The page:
Our First Airbnbs

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I’ve always wanted to try Airbnbs and now that I have, how can I ever go back to staying in hotels?  This is way, way, way better — much more space and the feeling of home for much less cost.  It gets addicting poring over the choices but once you’ve made the choice and dive into it, the rewards are enormous.

The first one we stayed in Ho Chi Minh was in a little alley in the older part of town and even though the roads are noisy, you are completely protected once inside.  The space was a celebration of light, of getting light through to the inner areas and of simple and honest construction.  Joshua can’t forget the banh mi on the street corner down the road and I can’t forget the pho.

The second one was in Nha Trang, a bit off the central area.   The unit was on the 35th floor of a tower block and it was a bit inconvenient going up and down because there were too many people and it made me yearn for being in a low building like the first bnb.  The reason I chose this over the others was rather silly but practical.  It was because it had Netflix!  This location had another unexpected advantage: the beach is quieter and less populated than the longer stretch of sand Nha Trang is famous for.

The third was back in Ho Chi Minh but this time we picked a spot near where James lived which is where a lot of expats are concentrated where there are a number of International Schools.  Modern areas meet the older parts of town in a healthy jumble.  The owner of this Airbnb enjoyed adding touches of home that even the WiFi password, “welcomehomemydear” makes you feel exactly that way.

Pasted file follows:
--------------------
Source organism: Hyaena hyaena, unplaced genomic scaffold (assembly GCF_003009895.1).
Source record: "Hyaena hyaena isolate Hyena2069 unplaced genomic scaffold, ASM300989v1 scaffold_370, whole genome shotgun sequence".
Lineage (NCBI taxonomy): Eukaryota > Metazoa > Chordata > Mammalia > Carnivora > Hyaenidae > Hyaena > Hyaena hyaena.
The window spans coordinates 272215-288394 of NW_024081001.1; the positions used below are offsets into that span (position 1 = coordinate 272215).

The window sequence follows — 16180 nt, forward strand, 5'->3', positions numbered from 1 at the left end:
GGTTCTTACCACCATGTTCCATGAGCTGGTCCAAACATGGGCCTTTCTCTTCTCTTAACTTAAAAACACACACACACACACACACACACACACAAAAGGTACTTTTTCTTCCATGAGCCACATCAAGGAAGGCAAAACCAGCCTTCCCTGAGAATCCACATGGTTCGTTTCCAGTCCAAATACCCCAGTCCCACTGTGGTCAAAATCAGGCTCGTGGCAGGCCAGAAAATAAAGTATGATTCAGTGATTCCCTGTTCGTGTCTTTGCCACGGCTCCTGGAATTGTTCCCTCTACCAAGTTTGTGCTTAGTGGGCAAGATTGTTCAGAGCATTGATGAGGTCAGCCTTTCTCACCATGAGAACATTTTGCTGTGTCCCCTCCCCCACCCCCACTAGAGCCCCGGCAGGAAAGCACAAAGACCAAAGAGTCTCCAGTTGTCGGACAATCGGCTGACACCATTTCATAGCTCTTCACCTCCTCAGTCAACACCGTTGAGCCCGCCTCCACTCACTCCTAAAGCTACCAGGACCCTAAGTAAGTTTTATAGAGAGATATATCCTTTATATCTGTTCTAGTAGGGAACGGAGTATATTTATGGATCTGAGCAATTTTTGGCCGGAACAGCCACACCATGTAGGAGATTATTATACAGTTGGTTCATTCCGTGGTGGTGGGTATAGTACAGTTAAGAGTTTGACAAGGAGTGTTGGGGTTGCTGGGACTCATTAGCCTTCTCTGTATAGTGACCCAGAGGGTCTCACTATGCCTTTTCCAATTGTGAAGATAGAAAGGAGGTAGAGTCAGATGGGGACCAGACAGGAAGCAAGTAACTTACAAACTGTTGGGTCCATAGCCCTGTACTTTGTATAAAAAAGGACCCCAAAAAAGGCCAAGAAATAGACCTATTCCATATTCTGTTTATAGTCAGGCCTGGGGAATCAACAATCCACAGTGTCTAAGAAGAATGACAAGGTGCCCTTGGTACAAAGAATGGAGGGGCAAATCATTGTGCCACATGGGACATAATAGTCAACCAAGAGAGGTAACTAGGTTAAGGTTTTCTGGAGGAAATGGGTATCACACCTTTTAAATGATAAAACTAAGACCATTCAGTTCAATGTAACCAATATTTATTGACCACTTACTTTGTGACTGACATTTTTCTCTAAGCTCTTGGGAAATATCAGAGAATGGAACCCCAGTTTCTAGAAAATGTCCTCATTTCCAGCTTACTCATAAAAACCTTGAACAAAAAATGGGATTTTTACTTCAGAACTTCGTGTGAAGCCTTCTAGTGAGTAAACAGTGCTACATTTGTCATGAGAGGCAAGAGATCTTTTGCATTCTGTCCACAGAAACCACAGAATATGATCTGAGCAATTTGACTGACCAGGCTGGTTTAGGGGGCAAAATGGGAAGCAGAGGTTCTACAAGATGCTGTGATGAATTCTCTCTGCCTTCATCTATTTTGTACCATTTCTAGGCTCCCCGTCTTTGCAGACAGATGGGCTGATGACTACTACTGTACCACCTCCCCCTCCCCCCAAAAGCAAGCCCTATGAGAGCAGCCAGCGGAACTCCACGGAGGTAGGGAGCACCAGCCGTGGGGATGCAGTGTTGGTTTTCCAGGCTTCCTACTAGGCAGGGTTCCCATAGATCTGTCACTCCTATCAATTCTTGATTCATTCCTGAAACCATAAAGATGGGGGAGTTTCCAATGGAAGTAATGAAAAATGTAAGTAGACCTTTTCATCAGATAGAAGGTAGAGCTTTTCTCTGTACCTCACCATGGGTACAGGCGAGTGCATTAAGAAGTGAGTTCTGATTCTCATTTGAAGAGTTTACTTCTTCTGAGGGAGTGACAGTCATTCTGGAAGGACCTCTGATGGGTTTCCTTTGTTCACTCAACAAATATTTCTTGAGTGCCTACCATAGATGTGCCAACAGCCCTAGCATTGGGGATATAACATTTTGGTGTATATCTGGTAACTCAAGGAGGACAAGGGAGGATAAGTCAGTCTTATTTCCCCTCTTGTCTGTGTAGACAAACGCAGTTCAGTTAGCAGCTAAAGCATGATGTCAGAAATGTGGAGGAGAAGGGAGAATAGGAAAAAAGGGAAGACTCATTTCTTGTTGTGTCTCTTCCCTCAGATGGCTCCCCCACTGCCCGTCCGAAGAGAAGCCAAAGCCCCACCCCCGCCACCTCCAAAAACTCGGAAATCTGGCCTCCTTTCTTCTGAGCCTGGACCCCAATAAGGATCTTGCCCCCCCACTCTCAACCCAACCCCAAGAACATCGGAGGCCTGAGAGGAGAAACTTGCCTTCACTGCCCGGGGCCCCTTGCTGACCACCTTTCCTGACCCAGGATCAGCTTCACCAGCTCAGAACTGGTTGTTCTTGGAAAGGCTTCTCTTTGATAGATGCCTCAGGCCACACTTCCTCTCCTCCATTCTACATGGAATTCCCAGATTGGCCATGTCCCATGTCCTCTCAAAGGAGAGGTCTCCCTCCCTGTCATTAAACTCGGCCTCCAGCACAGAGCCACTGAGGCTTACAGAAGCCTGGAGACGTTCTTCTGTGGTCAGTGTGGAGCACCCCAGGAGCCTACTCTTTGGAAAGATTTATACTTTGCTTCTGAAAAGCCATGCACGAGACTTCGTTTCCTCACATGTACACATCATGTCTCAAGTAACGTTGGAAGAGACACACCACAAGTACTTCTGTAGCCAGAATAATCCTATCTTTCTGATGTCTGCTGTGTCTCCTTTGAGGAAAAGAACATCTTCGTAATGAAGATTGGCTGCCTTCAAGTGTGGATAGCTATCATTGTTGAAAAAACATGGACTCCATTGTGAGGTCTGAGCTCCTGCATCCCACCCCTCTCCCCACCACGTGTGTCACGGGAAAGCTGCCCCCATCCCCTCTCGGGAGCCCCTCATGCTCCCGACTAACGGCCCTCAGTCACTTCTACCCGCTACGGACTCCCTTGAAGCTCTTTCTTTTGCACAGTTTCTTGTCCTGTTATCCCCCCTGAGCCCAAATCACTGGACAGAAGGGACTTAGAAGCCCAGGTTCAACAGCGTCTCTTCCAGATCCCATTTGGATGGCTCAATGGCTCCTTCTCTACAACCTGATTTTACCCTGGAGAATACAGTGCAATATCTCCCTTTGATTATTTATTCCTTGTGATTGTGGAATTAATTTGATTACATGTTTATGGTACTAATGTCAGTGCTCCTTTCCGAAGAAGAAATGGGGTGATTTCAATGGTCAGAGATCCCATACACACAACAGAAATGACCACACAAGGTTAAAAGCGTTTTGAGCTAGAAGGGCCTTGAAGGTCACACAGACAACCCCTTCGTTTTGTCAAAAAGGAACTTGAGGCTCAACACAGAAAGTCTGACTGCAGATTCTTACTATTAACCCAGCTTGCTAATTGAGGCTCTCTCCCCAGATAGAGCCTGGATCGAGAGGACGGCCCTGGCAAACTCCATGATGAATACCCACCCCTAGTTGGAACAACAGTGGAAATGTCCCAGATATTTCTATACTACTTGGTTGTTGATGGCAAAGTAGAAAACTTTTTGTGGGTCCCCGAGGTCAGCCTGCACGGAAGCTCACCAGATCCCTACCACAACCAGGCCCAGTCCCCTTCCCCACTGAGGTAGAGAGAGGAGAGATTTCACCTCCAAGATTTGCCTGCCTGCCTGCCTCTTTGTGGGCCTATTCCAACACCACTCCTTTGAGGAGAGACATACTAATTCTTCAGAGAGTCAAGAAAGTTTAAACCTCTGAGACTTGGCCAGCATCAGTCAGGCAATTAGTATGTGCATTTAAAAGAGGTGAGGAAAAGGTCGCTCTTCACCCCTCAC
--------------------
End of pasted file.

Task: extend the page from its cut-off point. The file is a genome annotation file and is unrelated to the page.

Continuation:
Three Airbnbs, two nights each, allowed us to vegetate, chillax, do a good share of study and work in the comforts of homes that don’t make you feel like a total stranger in a strange land at all.

After writing that, we went to the airport where too belatedly, I realized rather sheepishly that 1:35 does not mean PM but AM.  I needed to scrounge for a fourth Airbnb and if the first three were a walk in the park, the fourth one was anything but — giving me more lessons in an already learning-laden trip.  The owner of the condominium unit was from Korea and because I had booked on the same day, the cleaners arrived late so the owner did not know on the ground what was happening.  I kept messaging him and he assured me everything was okay when it was not.  Anyway, long story short, there is the side of Airbnb that may not be as idyllic and it’s as business-driven as any.  They seem to raise prices on weekend and the more you search like other algorithm maximizing platforms.